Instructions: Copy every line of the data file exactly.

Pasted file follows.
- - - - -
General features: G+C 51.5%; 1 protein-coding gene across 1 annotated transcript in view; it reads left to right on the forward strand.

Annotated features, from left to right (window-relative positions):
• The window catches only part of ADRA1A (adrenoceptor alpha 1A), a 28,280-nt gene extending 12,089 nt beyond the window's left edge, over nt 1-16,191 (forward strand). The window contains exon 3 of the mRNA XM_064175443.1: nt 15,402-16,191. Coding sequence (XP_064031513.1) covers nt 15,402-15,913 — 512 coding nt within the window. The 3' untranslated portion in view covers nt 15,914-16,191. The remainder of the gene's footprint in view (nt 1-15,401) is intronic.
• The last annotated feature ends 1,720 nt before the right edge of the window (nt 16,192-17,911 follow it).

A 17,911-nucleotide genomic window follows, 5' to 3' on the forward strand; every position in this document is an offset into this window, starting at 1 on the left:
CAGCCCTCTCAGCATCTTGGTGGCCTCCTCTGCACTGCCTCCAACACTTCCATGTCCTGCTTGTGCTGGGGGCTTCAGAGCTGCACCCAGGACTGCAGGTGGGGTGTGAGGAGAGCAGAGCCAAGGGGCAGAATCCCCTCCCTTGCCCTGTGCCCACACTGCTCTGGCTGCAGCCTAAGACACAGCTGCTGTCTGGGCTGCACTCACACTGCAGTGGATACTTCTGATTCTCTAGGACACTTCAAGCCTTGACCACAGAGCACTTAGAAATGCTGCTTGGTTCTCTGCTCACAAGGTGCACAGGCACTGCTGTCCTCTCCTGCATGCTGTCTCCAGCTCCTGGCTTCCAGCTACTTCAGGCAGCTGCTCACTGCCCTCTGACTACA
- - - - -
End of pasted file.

General features: G+C 51.5%; 1 protein-coding gene across 1 annotated transcript in view; it reads left to right on the forward strand.

Annotated features, from left to right (window-relative positions):
• The window catches only part of ADRA1A (adrenoceptor alpha 1A), a 28,280-nt gene extending 12,089 nt beyond the window's left edge, over nt 1-16,191 (forward strand). The window contains exon 3 of the mRNA XM_064175443.1: nt 15,402-16,191. Coding sequence (XP_064031513.1) covers nt 15,402-15,913 — 512 coding nt within the window. The 3' untranslated portion in view covers nt 15,914-16,191. The remainder of the gene's footprint in view (nt 1-15,401) is intronic.
• The last annotated feature ends 1,720 nt before the right edge of the window (nt 16,192-17,911 follow it).

A 17,911-nucleotide genomic window follows, 5' to 3' on the forward strand; every position in this document is an offset into this window, starting at 1 on the left:
CAGCCCTCTCAGCATCTTGGTGGCCTCCTCTGCACTGCCTCCAACACTTCCATGTCCTGCTTGTGCTGGGGGCTTCAGAGCTGCACCCAGGACTGCAGGTGGGGTGTGAGGAGAGCAGAGCCAAGGGGCAGAATCCCCTCCCTTGCCCTGTGCCCACACTGCTCTGGCTGCAGCCTAAGACACAGCTGCTGTCTGGGCTGCACTCACACTGCAGTGGATACTTCTGATTCTCTAGGACACTTCAAGCCTTGACCACAGAGCACTTAGAAATGCTGCTTGGTTCTCTGCTCACAAGGTGCACAGGCACTGCTGTCCTCTCCTGCATGCTGTCTCCAGCTCCTGGCTTCCAGCTACTTCAGGCAGCTGCTCACTGCCCTCTGACTACA